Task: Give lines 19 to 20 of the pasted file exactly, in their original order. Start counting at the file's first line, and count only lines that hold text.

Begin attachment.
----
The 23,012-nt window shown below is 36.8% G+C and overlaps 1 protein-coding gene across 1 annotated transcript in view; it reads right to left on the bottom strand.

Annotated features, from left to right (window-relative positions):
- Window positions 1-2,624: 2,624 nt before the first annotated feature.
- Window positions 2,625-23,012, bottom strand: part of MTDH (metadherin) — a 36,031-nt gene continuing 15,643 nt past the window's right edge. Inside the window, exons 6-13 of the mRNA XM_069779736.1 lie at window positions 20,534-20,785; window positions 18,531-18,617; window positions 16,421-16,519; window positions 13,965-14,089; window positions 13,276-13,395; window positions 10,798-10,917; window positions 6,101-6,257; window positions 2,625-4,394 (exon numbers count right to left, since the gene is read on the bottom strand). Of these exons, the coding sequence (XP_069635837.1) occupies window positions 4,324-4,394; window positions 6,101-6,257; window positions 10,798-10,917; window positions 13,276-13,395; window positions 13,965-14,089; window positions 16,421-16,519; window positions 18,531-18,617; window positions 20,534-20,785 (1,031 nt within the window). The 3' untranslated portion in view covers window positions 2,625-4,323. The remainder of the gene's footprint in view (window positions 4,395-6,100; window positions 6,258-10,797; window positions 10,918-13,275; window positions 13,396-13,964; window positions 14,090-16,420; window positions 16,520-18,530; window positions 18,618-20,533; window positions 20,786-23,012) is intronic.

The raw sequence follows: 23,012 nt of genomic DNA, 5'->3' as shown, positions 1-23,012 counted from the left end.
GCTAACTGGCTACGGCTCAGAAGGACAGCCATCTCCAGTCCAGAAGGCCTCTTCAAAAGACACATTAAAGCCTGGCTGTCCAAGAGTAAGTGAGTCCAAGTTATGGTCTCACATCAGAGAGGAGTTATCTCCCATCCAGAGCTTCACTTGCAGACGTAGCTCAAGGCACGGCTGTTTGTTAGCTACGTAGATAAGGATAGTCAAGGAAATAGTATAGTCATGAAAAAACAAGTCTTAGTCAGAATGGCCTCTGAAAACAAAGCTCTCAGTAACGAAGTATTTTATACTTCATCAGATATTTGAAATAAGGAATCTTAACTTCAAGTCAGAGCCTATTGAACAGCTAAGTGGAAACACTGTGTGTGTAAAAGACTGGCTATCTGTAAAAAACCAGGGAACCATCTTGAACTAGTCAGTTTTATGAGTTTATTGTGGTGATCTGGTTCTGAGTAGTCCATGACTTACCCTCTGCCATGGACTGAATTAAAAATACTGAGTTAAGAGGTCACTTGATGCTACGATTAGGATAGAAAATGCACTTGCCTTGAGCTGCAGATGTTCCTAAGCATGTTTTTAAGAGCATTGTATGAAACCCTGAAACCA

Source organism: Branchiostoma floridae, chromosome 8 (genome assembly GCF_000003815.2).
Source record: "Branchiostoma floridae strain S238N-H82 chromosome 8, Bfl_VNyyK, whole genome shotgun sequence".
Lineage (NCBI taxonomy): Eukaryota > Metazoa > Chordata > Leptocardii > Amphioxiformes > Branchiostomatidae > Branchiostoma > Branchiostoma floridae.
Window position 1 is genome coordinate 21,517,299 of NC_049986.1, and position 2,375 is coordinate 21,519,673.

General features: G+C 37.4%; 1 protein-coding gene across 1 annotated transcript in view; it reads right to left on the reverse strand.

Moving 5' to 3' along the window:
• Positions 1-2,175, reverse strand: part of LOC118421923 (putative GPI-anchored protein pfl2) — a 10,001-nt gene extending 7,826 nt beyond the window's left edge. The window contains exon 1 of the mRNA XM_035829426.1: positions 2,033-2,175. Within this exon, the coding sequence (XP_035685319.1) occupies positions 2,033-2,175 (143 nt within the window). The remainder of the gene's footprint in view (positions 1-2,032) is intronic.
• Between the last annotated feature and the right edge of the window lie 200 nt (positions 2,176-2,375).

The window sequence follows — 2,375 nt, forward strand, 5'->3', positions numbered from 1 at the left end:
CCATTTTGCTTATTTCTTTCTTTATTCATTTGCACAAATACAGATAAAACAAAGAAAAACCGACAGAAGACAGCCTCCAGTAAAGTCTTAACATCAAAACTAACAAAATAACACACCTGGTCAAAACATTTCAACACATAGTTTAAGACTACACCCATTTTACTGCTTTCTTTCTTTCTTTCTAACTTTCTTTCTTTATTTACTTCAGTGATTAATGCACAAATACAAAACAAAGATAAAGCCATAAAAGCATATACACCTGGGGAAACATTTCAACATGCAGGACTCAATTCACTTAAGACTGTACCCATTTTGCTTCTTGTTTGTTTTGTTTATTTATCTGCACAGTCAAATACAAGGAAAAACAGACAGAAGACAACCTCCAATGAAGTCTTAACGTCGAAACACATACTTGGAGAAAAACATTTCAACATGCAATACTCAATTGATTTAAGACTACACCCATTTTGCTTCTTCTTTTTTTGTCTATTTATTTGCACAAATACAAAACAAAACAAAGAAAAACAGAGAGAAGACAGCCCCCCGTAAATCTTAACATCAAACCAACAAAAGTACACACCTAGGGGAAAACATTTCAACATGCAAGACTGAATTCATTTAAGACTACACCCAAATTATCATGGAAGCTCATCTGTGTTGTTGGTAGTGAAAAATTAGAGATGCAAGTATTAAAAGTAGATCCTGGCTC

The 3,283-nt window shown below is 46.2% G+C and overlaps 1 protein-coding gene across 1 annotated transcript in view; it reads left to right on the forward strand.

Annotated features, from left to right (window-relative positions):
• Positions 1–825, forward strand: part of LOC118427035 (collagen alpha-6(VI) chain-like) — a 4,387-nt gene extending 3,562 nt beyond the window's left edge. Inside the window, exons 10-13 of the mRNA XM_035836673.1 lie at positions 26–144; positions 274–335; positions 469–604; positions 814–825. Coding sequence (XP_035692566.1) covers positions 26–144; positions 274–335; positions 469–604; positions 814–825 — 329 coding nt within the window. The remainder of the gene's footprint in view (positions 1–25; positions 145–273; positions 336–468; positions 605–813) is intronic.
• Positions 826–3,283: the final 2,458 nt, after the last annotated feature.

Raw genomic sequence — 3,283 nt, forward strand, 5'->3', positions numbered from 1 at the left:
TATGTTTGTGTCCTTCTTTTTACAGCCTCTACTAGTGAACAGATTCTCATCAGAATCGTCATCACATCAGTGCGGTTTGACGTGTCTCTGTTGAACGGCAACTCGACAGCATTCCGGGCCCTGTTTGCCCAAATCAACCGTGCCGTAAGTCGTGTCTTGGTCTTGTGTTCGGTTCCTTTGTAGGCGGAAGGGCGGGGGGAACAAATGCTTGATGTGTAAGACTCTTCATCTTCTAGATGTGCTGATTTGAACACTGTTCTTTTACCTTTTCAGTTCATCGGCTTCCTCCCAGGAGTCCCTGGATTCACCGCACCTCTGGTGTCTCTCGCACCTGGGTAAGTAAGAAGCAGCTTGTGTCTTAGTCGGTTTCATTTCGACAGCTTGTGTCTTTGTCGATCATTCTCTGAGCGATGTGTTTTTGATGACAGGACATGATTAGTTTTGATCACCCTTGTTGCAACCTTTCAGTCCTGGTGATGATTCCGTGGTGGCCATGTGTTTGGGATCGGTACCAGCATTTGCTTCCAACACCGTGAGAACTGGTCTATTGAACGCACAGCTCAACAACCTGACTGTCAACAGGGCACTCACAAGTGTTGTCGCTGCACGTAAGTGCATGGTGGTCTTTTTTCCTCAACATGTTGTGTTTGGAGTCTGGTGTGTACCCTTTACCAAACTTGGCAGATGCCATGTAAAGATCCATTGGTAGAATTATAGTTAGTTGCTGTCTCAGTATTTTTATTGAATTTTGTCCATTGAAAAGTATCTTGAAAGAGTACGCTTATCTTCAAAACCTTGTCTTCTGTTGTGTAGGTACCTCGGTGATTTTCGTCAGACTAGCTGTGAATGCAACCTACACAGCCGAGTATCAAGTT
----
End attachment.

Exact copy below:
• Positions 1–825, forward strand: part of LOC118427035 (collagen alpha-6(VI) chain-like) — a 4,387-nt gene extending 3,562 nt beyond the window's left edge. Inside the window, exons 10-13 of the mRNA XM_035836673.1 lie at positions 26–144; positions 274–335; positions 469–604; positions 814–825. Coding sequence (XP_035692566.1) covers positions 26–144; positions 274–335; positions 469–604; positions 814–825 — 329 coding nt within the window. The remainder of the gene's footprint in view (positions 1–25; positions 145–273; positions 336–468; positions 605–813) is intronic.
• Positions 826–3,283: the final 2,458 nt, after the last annotated feature.